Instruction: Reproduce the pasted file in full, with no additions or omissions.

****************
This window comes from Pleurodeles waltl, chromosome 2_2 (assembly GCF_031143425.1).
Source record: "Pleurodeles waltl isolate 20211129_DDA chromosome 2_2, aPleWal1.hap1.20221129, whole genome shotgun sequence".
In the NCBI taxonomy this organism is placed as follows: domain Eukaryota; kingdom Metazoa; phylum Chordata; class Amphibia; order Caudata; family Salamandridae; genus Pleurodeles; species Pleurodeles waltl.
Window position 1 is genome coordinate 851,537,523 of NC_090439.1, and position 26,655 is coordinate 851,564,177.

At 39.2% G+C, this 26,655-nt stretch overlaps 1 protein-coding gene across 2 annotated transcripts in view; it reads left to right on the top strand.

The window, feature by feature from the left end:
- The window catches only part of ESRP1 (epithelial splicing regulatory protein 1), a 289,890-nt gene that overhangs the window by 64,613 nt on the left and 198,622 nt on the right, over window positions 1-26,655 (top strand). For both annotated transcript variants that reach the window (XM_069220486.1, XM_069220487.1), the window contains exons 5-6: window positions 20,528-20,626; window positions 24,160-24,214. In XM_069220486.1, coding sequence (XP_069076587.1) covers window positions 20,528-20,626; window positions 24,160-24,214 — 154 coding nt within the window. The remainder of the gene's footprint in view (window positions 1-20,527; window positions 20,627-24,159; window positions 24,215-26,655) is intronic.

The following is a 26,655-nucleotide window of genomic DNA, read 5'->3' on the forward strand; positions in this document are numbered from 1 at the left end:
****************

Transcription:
This window comes from Pleurodeles waltl, chromosome 2_2 (assembly GCF_031143425.1).
Source record: "Pleurodeles waltl isolate 20211129_DDA chromosome 2_2, aPleWal1.hap1.20221129, whole genome shotgun sequence".
In the NCBI taxonomy this organism is placed as follows: domain Eukaryota; kingdom Metazoa; phylum Chordata; class Amphibia; order Caudata; family Salamandridae; genus Pleurodeles; species Pleurodeles waltl.
Window position 1 is genome coordinate 851,537,523 of NC_090439.1, and position 26,655 is coordinate 851,564,177.

At 39.2% G+C, this 26,655-nt stretch overlaps 1 protein-coding gene across 2 annotated transcripts in view; it reads left to right on the top strand.

The window, feature by feature from the left end:
- The window catches only part of ESRP1 (epithelial splicing regulatory protein 1), a 289,890-nt gene that overhangs the window by 64,613 nt on the left and 198,622 nt on the right, over window positions 1-26,655 (top strand). For both annotated transcript variants that reach the window (XM_069220486.1, XM_069220487.1), the window contains exons 5-6: window positions 20,528-20,626; window positions 24,160-24,214. In XM_069220486.1, coding sequence (XP_069076587.1) covers window positions 20,528-20,626; window positions 24,160-24,214 — 154 coding nt within the window. The remainder of the gene's footprint in view (window positions 1-20,527; window positions 20,627-24,159; window positions 24,215-26,655) is intronic.

The following is a 26,655-nucleotide window of genomic DNA, read 5'->3' on the forward strand; positions in this document are numbered from 1 at the left end: